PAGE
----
In our first blog of 2016, we look at the new UK alcohol guidelines, what they say and why they’ve been updated. We also look at the links between alcohol and cancer and what you can do to reduce your risk.

Earlier this month (an alcohol-free Dry January for many people) the government updated the UK alcohol guidelines. The new guidelines make three main recommendations: weekly guidelines on regular drinking, advice on one-off drinking sessions and a guideline on pregnancy and drinking. We’re focusing on the new weekly guidelines here.

1. What do the new weekly alcohol guidelines say?

The new weekly guidelines are the same for men and women:

  • You are safest not to drink regularly more than 14 units per week, to keep health risks from drinking alcohol to a low level.
  • If you do drink as much as 14 units per week, it is best to spread this evenly over 3 days or more. If you have one or two heavy drinking sessions, you increase your risks of death from long term illnesses and from accidents and injuries.
  • The risk of developing a range of illnesses (including, for example, cancers of the mouth, throat and breast) increases with any amount you drink on a regular basis.
  • If you wish to cut down the amount you’re drinking, a good way to help achieve this is to have several drink-free days each week.

The new guidelines are clear that ‘no level of regular drinking can be considered as completely safe’ and ‘the risk of a number of cancers increases from any level of regular drinking’.

So, if you drink, you increase your risk of certain cancers. But, you can keep this risk low if you don’t regularly drink more than 14 units a week.

2. How much is 14 units of alcohol?

14 units of alcohol are:

  • six pints of 4% beer
  • six 175ml glasses of 13% wine
  • fourteen 25ml measures of 40% spirits.

In the UK, one unit is 10 millilitres of pure alcohol. And it’s the amount of alcohol in your drink rather than the type of drink that makes the difference, so check the ABV% strength of beer, cider, wine, alcopops and spirits.

NHS Choices has more information on alcohol units, including guides to working out the number of units in your favourite drinks.

3. Why were the guidelines updated?

The old guidelines were 21 units per week for men and 14 units per week for women. But the old guidelines were published more than 20 years ago in 1995. And, in 1995, we didn’t fully understand the links between alcohol and illnesses such as cancer.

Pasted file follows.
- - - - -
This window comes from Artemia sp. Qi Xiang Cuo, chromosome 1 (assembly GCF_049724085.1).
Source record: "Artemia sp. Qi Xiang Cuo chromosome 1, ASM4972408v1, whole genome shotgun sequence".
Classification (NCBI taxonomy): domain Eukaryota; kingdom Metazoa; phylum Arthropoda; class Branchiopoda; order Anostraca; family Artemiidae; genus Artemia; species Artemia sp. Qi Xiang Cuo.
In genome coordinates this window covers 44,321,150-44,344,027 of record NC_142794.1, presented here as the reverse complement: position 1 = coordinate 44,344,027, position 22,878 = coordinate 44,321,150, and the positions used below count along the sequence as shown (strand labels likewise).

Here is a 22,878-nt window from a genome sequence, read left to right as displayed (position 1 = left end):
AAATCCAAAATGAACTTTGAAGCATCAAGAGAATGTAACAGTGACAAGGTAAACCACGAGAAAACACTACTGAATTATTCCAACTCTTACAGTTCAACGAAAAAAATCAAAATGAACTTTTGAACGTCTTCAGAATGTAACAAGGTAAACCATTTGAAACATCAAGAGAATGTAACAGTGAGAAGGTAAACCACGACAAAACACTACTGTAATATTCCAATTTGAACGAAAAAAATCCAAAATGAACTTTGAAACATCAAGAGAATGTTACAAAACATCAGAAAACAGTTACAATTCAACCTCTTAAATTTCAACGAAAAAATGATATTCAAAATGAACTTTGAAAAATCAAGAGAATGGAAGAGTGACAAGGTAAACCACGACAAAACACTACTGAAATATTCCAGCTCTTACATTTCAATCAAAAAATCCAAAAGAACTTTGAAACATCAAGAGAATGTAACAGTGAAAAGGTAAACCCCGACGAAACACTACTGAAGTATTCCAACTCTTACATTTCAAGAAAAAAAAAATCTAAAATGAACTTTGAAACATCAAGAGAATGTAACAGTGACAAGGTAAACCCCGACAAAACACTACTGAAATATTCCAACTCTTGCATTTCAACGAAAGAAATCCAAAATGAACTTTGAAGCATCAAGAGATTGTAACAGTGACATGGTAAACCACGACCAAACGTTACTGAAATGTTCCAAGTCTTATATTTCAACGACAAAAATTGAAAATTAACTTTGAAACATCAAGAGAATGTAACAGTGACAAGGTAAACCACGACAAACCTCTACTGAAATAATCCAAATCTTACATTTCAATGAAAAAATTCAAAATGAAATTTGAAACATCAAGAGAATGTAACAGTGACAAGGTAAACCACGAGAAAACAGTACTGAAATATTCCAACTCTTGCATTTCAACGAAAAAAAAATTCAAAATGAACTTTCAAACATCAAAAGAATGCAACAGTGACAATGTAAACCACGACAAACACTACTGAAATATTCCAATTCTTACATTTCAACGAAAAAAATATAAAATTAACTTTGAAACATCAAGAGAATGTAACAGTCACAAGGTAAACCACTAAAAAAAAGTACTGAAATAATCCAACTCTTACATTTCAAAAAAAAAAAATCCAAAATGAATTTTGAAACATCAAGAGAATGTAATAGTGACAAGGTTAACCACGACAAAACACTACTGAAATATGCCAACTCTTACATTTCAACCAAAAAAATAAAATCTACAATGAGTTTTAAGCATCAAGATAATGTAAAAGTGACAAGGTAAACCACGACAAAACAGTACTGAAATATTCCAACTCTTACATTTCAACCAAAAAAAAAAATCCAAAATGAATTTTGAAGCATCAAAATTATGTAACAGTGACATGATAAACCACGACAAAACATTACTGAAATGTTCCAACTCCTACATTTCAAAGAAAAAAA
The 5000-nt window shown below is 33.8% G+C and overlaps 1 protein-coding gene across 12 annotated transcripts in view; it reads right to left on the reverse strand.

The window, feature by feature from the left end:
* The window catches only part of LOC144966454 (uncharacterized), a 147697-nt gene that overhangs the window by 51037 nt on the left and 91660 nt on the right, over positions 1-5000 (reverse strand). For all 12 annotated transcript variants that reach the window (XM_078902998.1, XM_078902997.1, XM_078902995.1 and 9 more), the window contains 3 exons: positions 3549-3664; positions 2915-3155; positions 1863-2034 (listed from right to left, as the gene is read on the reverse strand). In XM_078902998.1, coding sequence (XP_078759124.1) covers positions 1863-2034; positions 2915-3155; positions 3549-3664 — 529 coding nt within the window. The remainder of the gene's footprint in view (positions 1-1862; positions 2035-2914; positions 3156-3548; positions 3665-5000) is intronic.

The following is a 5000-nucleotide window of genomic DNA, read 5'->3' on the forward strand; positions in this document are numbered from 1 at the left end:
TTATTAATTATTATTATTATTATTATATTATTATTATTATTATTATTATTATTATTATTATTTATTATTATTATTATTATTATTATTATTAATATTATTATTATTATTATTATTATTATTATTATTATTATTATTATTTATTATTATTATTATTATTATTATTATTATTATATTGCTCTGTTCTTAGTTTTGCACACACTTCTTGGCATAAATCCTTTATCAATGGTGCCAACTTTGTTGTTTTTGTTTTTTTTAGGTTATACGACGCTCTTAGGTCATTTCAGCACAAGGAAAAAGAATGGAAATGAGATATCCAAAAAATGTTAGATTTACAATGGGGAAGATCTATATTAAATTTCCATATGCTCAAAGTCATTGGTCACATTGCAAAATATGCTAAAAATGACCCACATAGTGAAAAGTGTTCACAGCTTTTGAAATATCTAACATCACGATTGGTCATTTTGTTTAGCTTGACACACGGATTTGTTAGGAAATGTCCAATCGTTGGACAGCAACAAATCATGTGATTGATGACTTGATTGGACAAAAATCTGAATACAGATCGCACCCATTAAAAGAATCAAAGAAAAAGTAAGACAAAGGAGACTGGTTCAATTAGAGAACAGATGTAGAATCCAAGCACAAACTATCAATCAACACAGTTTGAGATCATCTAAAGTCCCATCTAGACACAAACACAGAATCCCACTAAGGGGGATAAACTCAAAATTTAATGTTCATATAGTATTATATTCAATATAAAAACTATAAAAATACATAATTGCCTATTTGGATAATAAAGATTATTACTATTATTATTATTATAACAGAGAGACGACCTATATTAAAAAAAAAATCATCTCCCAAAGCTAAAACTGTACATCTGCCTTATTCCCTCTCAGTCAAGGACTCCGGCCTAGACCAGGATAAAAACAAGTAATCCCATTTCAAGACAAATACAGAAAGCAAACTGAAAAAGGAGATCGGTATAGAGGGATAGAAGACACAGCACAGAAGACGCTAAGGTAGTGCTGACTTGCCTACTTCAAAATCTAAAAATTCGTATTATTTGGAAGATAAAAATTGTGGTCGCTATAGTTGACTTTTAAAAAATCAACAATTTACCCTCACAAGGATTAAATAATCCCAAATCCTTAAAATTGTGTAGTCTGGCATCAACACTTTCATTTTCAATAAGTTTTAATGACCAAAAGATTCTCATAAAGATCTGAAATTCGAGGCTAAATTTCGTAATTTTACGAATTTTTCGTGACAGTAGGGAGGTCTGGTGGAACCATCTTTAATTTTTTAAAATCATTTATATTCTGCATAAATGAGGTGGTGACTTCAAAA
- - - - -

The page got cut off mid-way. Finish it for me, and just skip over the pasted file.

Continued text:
In the last 20 years, there has been lots of new scientific evidence establishing the links between alcohol and cancer. The new guidelines are based on reports by expert groups who looked at evidence from 44 different studies published since 1995. The expert groups also worked with other experts from Australia and Canada.

4. Which cancer types are linked to alcohol?

The following cancer types are linked to alcohol:

5. If I drink alcohol, will I get cancer?

No, not necessarily. If you drink alcohol, you increase your risk of cancer. But, you can keep this risk low if you don’t regularly drink more than 14 units a week.

The guideline of 14 units per week is set at ‘a level of drinking where alcohol would be expected to cause an overall 1% lifetime risk of death.’ This 1% increased risk is about the same as the risk involved if you drive a car.

You might think that a 1% risk seems too low to worry about. But, before you reach for the bottle, remember that your risk doesn’t stay at 1% if you drink more than 14 units per week. The more you drink, the bigger your risk.

6. What can I do to reduce my risk of cancer?

We know that many cancers could be prevented by lifestyle changes. Up to 40% of cancers in the UK could be prevented by lifestyle changes.

So, the key message to take from the new guidelines is drinking less alcohol is one of the lifestyle changes you can make to reduce your risk of cancer.

Where can I find more information?

The full Alcohol Guidelines Review (all 44 pages) is available on the UK government’s website. If you’re looking for a shorter read, a six page summary is also available.

The charity Drinkaware aims to reduce alcohol-related harm by helping people make better choices about their drinking. They have more information on the new guidelines.

The NHS Change 4 Life website has tips and advice for cutting down on alcohol.

Cancer Research UK has information on how alcohol causes cancer.

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